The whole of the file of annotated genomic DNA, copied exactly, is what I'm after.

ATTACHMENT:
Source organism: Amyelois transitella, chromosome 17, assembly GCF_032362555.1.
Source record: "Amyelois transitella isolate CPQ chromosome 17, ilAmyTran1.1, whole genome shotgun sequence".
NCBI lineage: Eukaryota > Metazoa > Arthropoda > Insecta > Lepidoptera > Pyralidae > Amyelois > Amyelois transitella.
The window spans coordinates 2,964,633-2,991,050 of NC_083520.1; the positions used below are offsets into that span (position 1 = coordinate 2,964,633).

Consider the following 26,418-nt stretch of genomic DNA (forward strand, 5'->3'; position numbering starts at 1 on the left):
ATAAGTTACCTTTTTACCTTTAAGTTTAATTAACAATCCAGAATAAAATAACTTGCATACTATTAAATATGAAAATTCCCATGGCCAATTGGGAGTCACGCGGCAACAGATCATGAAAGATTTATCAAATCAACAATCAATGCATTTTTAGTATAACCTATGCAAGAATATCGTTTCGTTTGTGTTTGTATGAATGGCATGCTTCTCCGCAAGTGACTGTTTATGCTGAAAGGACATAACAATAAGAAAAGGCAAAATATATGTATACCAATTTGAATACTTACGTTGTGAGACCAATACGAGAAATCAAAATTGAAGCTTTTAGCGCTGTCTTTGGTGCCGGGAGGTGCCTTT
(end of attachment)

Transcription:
Source organism: Amyelois transitella, chromosome 17, assembly GCF_032362555.1.
Source record: "Amyelois transitella isolate CPQ chromosome 17, ilAmyTran1.1, whole genome shotgun sequence".
NCBI lineage: Eukaryota > Metazoa > Arthropoda > Insecta > Lepidoptera > Pyralidae > Amyelois > Amyelois transitella.
The window spans coordinates 2,964,633-2,991,050 of NC_083520.1; the positions used below are offsets into that span (position 1 = coordinate 2,964,633).

Consider the following 26,418-nt stretch of genomic DNA (forward strand, 5'->3'; position numbering starts at 1 on the left):
ATAAGTTACCTTTTTACCTTTAAGTTTAATTAACAATCCAGAATAAAATAACTTGCATACTATTAAATATGAAAATTCCCATGGCCAATTGGGAGTCACGCGGCAACAGATCATGAAAGATTTATCAAATCAACAATCAATGCATTTTTAGTATAACCTATGCAAGAATATCGTTTCGTTTGTGTTTGTATGAATGGCATGCTTCTCCGCAAGTGACTGTTTATGCTGAAAGGACATAACAATAAGAAAAGGCAAAATATATGTATACCAATTTGAATACTTACGTTGTGAGACCAATACGAGAAATCAAAATTGAAGCTTTTAGCGCTGTCTTTGGTGCCGGGAGGTGCCTTT